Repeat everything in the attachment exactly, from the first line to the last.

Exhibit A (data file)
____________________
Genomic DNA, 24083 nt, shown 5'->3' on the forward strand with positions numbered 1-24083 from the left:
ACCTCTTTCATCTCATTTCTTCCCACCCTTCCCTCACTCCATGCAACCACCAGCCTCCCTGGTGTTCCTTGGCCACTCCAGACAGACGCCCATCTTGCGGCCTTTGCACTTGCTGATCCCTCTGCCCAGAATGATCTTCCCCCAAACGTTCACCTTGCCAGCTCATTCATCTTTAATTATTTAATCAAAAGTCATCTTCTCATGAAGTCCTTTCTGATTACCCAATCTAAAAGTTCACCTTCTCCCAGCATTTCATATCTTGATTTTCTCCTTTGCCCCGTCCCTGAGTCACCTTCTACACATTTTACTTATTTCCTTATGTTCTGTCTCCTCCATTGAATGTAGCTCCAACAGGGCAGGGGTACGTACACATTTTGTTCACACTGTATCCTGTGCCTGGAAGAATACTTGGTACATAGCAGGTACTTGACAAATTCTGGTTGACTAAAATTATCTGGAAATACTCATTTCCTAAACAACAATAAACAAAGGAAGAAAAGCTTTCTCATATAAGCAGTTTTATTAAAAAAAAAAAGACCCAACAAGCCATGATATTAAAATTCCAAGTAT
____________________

Genomic DNA, 24083 nt, shown 5'->3' on the forward strand with positions numbered 1-24083 from the left:
ACCTCTTTCATCTCATTTCTTCCCACCCTTCCCTCACTCCATGCAACCACCAGCCTCCCTGGTGTTCCTTGGCCACTCCAGACAGACGCCCATCTTGCGGCCTTTGCACTTGCTGATCCCTCTGCCCAGAATGATCTTCCCCCAAACGTTCACCTTGCCAGCTCATTCATCTTTAATTATTTAATCAAAAGTCATCTTCTCATGAAGTCCTTTCTGATTACCCAATCTAAAAGTTCACCTTCTCCCAGCATTTCATATCTTGATTTTCTCCTTTGCCCCGTCCCTGAGTCACCTTCTACACATTTTACTTATTTCCTTATGTTCTGTCTCCTCCATTGAATGTAGCTCCAACAGGGCAGGGGTACGTACACATTTTGTTCACACTGTATCCTGTGCCTGGAAGAATACTTGGTACATAGCAGGTACTTGACAAATTCTGGTTGACTAAAATTATCTGGAAATACTCATTTCCTAAACAACAATAAACAAAGGAAGAAAAGCTTTCTCATATAAGCAGTTTTATTAAAAAAAAAAAGACCCAACAAGCCATGATATTAAAATTCCAAGTAT